The tax levied on the total value of your estate after you die. IHT has to be paid by the beneficiaries of your estate before they can receive any of the money from it. The money can’t be taken from the value of the estate _– it has to be paid before any money can be released. There is an IHT threshold – known as the “nil-rate band” – below which no tax is levied (£325,000 in 2011/12). Any amount above the nil-rate band is subject to tax at 40%. If your estate totals £600,000, there is no tax on the first £325,000; however your estate will pay 40% tax on the remaining £275,000, a total of £110,000. Prudent tax planning can reduce your IHT liability, so always consult a specialist solicitor.
Used by an employer or pension provider to calculate the amount of tax to deduct from pay or pension. A tax code is usually made up of several numbers followed by a letter. If you replace the letter in your tax code with ‘9’ you will get the total amount of income you can earn in a year before paying tax, for example 747L would mean a person could earn up to £7,479 before paying tax. The wrong tax code could mean a person ends up paying too much or too little tax.
Invidivual Savings Accounts were introduced on 6 April 1999 to replace personal equity plans (PEPs) and tax-exempt special savings accounts (TESSAs) with one plan that covered both stockmarket and savings products, the returns from which are tax-exempt. The ISA is not in itself an investment product. Rather, it’s a tax-free “wrapper” in which you place investments and savings up to a specified annual allowance where the returns (capital growth, dividends, interest) are tax-exempt (you don’t have to declare ISAs and their contents on your tax return). However, any dividends are taxed within the investment, and that can’t be reclaimed.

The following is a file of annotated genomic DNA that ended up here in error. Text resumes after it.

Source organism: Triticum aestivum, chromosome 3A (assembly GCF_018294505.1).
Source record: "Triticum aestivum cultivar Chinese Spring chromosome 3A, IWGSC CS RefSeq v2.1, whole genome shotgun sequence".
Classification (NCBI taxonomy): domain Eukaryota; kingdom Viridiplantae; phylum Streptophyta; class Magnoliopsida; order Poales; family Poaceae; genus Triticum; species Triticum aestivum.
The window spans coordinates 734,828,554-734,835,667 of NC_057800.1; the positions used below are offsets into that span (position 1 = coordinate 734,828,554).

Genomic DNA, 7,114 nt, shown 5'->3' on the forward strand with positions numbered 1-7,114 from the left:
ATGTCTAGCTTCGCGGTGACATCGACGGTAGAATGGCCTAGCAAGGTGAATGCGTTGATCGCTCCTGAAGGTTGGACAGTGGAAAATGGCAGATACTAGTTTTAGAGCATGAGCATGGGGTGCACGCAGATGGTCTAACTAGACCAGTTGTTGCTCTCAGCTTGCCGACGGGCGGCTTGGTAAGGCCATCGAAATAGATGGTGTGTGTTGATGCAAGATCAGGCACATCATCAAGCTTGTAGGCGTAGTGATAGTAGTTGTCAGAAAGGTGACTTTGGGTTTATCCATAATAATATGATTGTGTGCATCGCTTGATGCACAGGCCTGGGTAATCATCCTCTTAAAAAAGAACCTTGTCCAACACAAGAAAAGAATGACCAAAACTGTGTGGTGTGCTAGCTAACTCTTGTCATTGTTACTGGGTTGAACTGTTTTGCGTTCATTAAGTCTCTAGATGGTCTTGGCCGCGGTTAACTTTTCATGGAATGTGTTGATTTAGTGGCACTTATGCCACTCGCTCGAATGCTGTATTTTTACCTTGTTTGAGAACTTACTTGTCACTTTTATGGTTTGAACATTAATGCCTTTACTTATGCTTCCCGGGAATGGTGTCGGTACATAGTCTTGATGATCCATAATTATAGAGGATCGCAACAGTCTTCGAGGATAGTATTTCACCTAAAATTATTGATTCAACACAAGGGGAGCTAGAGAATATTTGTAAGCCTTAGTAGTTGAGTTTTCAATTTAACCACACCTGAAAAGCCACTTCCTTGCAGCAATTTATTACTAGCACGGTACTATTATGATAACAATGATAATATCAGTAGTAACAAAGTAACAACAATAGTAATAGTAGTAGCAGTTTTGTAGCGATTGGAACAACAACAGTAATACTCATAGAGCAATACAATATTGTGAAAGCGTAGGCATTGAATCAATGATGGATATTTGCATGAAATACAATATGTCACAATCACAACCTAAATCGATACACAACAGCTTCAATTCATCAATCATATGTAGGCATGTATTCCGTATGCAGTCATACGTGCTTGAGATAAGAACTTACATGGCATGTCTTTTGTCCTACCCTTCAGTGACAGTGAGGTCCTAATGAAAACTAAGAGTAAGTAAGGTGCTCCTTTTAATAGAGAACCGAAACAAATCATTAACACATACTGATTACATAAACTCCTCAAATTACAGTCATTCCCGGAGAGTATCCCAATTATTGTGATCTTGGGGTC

Capital gains tax
If you buy an asset – shares, a second home, arts and antiques – and then sell it at a later date and make a profit, that profit could be subject to CGT. You don’t pay CGT on selling your main home (which is why MPs “flipped” theirs so regularly) or any securities sheltered in an ISA. Individuals get an annual CGT allowance (£10,600 in 2010/2011) but if you have substantial assets it’s worth paying an accountant to sort it for you.
This is a mutual organisation owned by its members and not by shareholders. These societies offer a range of financial services but have historically concentrated on taking deposits from savers and lending the money to borrowers as mortgages, hence the name. In the mid-1990s many societies “demutualised” and became banks. One academic study (Heffernan, 2003) found demutualised societies’ pricing on deposits and mortgages was more favourable to shareholders than to customers, with the remaining mutual building societies offering consistently better rates. In 1900, there were 2,286 building societies in the UK; in 2011, there are just 51.
Where APR is the rate charged for money borrowed, Annual equivalent rate is how interest is calculated on money saved. The AER takes into account the frequency the product pays interest and how that interest compounds. So, if two savings products pay the same rate of interest but one pays interest more frequently, that account compounds the interest more frequently and will have a higher AER.